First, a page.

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I don’t care about the fourth line

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Please tell me again, though, what percentage of time in a game they are on the ice.

Toronto Maple Leafs v Montreal Canadiens
Carey Price making a rare save this October.
Photo by Minas Panagiotakis/Getty Images

I really, really don’t care about the fourth line. Not the Leafs’, not the Flyers’, not the Kings’ or any other team that comes calling. I haven’t once given a thought to Matt Martin “taking a roster spot”. I didn’t care that Ben Smith (OMG!) was the four C for half of last year, and while I can tell you who I think between Dominic Moore, Eric Fehr and Miro Aaltonen is best right now (that’s the order), I don’t care who plays there.

If you press me, I’ll tell you that Moore is better than Fehr on the PK, and that is important enough to worry over. I really don’t hold with the amazing line of reasoning that the fourth line is just so super important and is the difference between winning and losing, but whatever, who cares on who is on the PK.

I don’t care even more now who the Leafs play on the fourth line, even though Kasperi Kapanen is a personal favourite of mine and I absolutely believe he is NHL capable right now. The reason it’s even less interesting to me now is that the Leafs have finally amassed enough genuinely good players for the top nine, that the bulk of replacement-level or slightly over that — good enough for the NHL guys — could be put together in an infinite series of fourth lines that would offer enough to the special teams to work. They’d all be able to handle the job.

The job is not to roll out there as a line just exactly like the top nine on the Leafs. If you really want to see a team roll four lines, watch the Marlies. The AHL is where you can do that for real if you have enough of the right kinds of players on your roster and you overbalance the competition in skill because you have more money to spend on AHLers than every other team in the league. The NHL is a different beast.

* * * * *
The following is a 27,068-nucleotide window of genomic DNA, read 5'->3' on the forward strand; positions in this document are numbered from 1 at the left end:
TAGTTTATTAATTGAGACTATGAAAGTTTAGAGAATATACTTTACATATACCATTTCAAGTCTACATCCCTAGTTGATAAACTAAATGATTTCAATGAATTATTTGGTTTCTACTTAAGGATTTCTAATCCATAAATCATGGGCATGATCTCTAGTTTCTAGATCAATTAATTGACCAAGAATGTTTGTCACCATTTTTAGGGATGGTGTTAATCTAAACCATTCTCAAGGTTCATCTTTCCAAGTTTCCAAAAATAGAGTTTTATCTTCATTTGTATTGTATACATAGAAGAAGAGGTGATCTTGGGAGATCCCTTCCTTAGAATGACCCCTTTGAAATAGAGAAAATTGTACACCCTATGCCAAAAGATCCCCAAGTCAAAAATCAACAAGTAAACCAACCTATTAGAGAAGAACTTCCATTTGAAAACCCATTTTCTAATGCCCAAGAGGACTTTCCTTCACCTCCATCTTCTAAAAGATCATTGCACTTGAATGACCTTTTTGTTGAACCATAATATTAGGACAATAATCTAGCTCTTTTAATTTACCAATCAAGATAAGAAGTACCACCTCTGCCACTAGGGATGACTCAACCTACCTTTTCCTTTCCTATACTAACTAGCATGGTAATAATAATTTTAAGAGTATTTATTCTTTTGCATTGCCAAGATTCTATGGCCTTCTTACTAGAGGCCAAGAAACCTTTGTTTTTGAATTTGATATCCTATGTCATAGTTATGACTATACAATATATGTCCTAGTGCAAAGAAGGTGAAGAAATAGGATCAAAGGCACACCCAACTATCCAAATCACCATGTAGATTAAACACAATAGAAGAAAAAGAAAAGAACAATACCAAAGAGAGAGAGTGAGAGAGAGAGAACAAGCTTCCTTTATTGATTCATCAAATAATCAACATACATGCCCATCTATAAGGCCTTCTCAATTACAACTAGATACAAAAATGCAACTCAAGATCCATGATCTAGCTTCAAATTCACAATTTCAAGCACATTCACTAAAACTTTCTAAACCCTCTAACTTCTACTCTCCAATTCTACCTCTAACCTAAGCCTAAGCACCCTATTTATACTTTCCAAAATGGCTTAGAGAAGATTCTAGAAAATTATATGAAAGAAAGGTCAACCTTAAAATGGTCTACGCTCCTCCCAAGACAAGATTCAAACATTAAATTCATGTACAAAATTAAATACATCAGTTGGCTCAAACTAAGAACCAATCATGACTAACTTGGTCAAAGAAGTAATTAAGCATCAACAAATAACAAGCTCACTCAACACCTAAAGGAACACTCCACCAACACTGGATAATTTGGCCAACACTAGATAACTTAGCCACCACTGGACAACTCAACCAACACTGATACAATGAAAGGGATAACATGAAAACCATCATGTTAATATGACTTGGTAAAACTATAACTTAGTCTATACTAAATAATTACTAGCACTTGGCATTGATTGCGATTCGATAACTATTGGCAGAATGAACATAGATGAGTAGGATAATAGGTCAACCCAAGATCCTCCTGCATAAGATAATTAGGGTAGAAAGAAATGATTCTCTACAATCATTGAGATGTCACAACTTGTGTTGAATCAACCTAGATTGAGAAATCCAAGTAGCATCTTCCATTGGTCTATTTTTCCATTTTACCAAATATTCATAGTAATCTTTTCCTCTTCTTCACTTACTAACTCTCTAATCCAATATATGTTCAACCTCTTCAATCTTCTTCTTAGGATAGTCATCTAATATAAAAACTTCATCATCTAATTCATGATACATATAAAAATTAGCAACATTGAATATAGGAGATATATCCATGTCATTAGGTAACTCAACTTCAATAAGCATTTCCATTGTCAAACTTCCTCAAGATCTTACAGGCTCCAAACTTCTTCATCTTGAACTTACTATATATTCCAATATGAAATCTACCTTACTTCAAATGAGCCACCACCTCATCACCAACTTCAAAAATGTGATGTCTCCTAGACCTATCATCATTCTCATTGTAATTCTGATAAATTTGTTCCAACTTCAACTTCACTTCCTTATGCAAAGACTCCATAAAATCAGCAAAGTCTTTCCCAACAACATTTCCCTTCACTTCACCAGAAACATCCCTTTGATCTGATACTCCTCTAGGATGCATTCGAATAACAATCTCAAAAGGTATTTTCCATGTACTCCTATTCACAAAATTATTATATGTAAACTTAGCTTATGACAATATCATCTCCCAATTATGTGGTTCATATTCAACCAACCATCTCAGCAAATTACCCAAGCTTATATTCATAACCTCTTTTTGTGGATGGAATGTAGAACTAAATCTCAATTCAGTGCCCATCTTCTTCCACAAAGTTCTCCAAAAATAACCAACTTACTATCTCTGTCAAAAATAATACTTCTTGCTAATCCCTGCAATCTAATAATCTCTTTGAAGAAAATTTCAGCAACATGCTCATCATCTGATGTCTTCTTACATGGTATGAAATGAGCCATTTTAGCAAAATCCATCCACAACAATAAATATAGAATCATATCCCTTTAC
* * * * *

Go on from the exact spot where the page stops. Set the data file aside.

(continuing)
The fourth line in the NHL is there to eat minutes in low leverage situations. What that means is that they play a lot when the score difference is more than one or two, and one goal for or against is much less important. Martin and Moore get more ice time in blowouts and when the Leafs have managed to build up a big lead (three or more goals). When the Leafs trail by one or two goals, Martin doesn’t play at all. This is useful for ice time management for the top nine over a long season, but it also points out that not all five-on-five minutes are equally important.

Score state deployment is a part of coach’s usage that can give you a lot more insight into what they think of a player than what some reporter slices out of their media scrum and chooses to put on Twitter. This is also a hell of a lot more meaningful than if a player is “sheltered” or not. I despise that term, and if someone uses it as an insult to a player — oh, he has to be sheltered — as if that’s a knock against his manhood or his asset value, depending on where they are on the old skool to nerd spectrum, then I immediately stop taking that person seriously.

Most people think of “sheltering” as a zone start percentage skewed to the offensive zone. The idea is that the poor pathetic lesser player can’t handle the tough minutes. Zone starts are nonsense numbers. Except for when you want another hint about how a coach sees a player. Zone starts are calculated by who is on the ice for a faceoff that starts a shift. So if a player has a lot of offensive starts (which is going to be a tiny number compared to their never-discussed neutral zone starts) what that should tell you is that the coach thinks that guy can best participate in goal scoring type activities. Eww, gross. Get him off my team.